J&J ($JNJ) is beefing up its R&D efforts in the microbiome. Its subsidiary Janssen Biotech has inked a deal to collaborate with Boston-based Vedanta on a new bacterial treatment for inflammatory bowel disease, or IBD. And it handed over an undisclosed upfront payment and promises of up to $241 million in milestones if their partnership can blaze a path to the market eventually.
Right now, the treatment in question, VE-202, still faces some considerable work in the preclinical stage before researchers can make their way into the clinic with the first human study. Starting with the idea that IBD and other diseases can be triggered by an unhealthy balance of bacteria in the gut, the treatment will be designed to restore harmony--and health.
"The hypothesis behind VE-202 is that IBD patients deficient in Clostridia bacteria in the gut lack the T-regulatory cell component necessary for controlling inflammation," says Dr. Scott Plevy, the IBD chief at Janssen. And if the work branches out into other disease targets, he adds, Vedanta stands to earn similar milestones from related R&D work.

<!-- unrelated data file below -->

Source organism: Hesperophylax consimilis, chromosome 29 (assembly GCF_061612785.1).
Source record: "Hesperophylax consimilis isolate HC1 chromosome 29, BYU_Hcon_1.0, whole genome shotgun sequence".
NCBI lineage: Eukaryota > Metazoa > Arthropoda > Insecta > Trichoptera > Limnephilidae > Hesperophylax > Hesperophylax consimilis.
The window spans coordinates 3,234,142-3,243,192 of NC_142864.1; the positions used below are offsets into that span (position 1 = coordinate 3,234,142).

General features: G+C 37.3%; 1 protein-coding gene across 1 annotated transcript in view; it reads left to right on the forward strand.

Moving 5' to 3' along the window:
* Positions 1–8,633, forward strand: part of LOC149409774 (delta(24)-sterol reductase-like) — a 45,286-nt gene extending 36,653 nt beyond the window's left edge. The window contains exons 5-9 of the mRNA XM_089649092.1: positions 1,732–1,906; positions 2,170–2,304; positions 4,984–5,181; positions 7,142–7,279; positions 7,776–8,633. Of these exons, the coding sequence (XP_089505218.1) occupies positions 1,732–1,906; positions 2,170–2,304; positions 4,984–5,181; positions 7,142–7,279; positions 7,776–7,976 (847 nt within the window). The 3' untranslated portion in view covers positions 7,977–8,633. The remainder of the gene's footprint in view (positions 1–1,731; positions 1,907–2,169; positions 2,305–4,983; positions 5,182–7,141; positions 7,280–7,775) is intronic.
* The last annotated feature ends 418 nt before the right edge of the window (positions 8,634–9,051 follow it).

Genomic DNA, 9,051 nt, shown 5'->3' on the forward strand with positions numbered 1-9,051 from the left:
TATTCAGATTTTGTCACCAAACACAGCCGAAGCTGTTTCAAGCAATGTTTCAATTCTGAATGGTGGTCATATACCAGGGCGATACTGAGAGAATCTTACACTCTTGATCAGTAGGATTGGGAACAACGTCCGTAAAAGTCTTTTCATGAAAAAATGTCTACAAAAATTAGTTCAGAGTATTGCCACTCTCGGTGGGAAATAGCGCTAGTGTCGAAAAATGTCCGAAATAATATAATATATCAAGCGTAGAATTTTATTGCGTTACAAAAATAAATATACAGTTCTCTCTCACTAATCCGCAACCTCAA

J&J's Innovation group in Boston helped set up this deal with Vedanta, which was launched by PureTech. And it follows academic partnerships with the University of Michigan as well as UC San Francisco on the microbiome. J&J has also forged a collaboration with Second Genome for a microbiome project. Second Genome moved its first project into the clinic earlier this week.
Don't look for any overnight cures from the work, says Plevy, who wouldn't be surprised if the new collaboration takes a couple more years before human studies can get started. But looking far down the playing field, he can also envision a future in which projects like this can one day lead to preventive therapies for high-risk patients.
- here's the release